Virtual Reality technology revolutionizes Eastern Michigan University classroom learning

Hamza Al-Jundi demonstrates the technology available in EMU’s new Virtual Reality Accelerated Prototyping  (VRAP) lab in the 2019 photo.
In this 2019 photo, Hamza Al-Jundi demonstrates the technology available in EMU’s Virtual Reality Accelerated Prototyping (VRAP) lab.

YPSILANTI - Three Eastern Michigan University colleges are investigating the use of cutting edge virtual reality technology to modernize student’s learning.

The new virtual reality platforms allow students in the University’s College of Education to use the technology that professors say will one day allow teachers to revolutionize classrooms. Meanwhile, students in the University’s GameAbove College of Technology and Engineering are learning to use an essential engineering tool, while the platform is helping students in the College of Health and Human Services feel more present.

“By infusing virtual reality as a part of a classroom setting, it gives EMU faculty a crucial tool to engage students,” said EMU Teacher Education Department Professor Michael McVey.

“Virtual reality will certainly be a part of teaching the next generation of students,” McVey said. “The next steps will be adding new functions to the experience, in effect, creating augmented reality experiences in which students can gain greater depth of understanding of their virtual reality experiences.”

Frank J. Fedel, a professor in EMU’s Orthotics and Prosthetics program in the College of Health and Human Services, is particularly excited about virtual reality because it’s expanding what he thinks is possible. Fedel created a web-based virtual reality experience for potential and incoming students to use, so they can become familiar with his fabrication lab setting and equipment at any time.

Currently, Fedel is working on an interactive headset-based virtual reality experience that is immersive and allows students to interact with 3D models of orthotics and prosthetics devices, as well as anatomical structures while in a virtual lab environment.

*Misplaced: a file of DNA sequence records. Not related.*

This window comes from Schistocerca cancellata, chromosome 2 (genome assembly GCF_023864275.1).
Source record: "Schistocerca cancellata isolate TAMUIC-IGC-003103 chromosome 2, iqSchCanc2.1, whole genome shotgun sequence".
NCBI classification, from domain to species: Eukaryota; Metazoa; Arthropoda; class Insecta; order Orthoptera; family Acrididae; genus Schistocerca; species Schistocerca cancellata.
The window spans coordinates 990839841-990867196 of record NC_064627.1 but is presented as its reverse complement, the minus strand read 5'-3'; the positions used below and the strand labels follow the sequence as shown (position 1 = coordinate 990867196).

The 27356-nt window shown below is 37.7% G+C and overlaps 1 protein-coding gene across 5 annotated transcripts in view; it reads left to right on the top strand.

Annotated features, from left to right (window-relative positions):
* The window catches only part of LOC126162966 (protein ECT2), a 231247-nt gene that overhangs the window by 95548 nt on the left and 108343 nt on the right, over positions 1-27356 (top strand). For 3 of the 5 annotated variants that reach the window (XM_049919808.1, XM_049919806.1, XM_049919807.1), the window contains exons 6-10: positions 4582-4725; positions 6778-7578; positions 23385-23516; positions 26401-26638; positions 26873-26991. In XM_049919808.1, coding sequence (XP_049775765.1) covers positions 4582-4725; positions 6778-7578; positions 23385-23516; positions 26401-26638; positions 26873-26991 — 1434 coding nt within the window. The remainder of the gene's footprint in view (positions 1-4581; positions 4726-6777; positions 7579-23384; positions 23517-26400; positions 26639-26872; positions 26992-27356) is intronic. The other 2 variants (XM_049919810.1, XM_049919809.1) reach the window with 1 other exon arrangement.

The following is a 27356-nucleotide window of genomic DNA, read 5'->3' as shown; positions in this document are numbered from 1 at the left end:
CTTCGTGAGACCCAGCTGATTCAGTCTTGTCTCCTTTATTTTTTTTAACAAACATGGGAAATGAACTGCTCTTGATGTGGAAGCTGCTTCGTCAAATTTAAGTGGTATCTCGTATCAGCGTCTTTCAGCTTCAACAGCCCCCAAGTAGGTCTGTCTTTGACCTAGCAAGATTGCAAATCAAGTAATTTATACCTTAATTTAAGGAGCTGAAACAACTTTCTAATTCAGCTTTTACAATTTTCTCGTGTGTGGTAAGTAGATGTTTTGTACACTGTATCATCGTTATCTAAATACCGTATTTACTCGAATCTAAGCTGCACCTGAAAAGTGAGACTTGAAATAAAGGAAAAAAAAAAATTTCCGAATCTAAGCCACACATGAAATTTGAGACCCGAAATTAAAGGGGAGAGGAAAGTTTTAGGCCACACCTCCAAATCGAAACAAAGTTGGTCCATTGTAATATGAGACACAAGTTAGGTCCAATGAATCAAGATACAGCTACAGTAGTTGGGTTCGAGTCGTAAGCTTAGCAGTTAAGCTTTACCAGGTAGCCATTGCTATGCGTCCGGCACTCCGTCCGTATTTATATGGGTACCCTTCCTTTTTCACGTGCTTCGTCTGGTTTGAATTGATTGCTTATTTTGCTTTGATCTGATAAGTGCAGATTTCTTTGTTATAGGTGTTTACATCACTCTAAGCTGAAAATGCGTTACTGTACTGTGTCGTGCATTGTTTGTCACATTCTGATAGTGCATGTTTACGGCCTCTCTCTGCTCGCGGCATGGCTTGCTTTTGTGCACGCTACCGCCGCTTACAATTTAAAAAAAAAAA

“The usual limitations of space, pace, time, cost and safety can all be addressed to various degrees using virtual reality and it can enhance engagement with key material,” said Fedel. “It provides students with agency, so they are in control of how they invest their time interacting with the environment and can move at their own pace.”

Equipping EMU students with virtual reality also helps many students prepare for the modernized workplace. The Society of Automotive Engineers says 90 percent of future products will be designed and developed using virtual reality technology. 

Hamza Al-Jundi, a part-time lecturer, said he used the virtual reality lab at GameAbove College of Engineering and Technology to design and implement a high-fidelity virtual reality manufacturing planning framework. He designed a multipurpose virtual reality simulation with full-scale immersive, interactive experience. 

“The virtual reality simulation enables users to simulate the manufacturing system and use it for different purposes,” says Al-Jundi, who is finishing his doctorate this semester in technology at the GameAbove College of Engineering and Technology. His major is technology with a minor in engineering management.

“The virtual reality simulation was designed for enabling users to visualize, validate and verify manufacturing processes for the offered complex products by direct demonstration in a high fidelity virtual experience. Virtual reality simulation enables users to simulate the manufacturing system and use it for different purposes, such as manufacturing planning, research and development and training.”  

McVey added: “As someone who prepares future teachers, I am trying to ensure that they are at the very least exposed to virtual reality as a tool to engage students in their classrooms.” 

About Eastern Michigan University

Founded in 1849, Eastern is the second oldest public university in Michigan. It currently serves more than 16,000 students pursuing undergraduate, graduate, specialist, doctoral and certificate degrees in the arts, sciences and professions. In all, more than 300 majors, minors and concentrations are delivered through the University's Colleges of Arts and Sciences; Business; Education; Engineering and Technology; Health and Human Services; and, its graduate school. EMU is regularly recognized by national publications for its excellence, diversity, and commitment to applied education. For more information about Eastern Michigan University, visit the University's website.

October 27, 2021

Written by:
Melissa Thrasher

Contact:
Melissa Thrasher
mthrashe@emich.edu
734-487-4401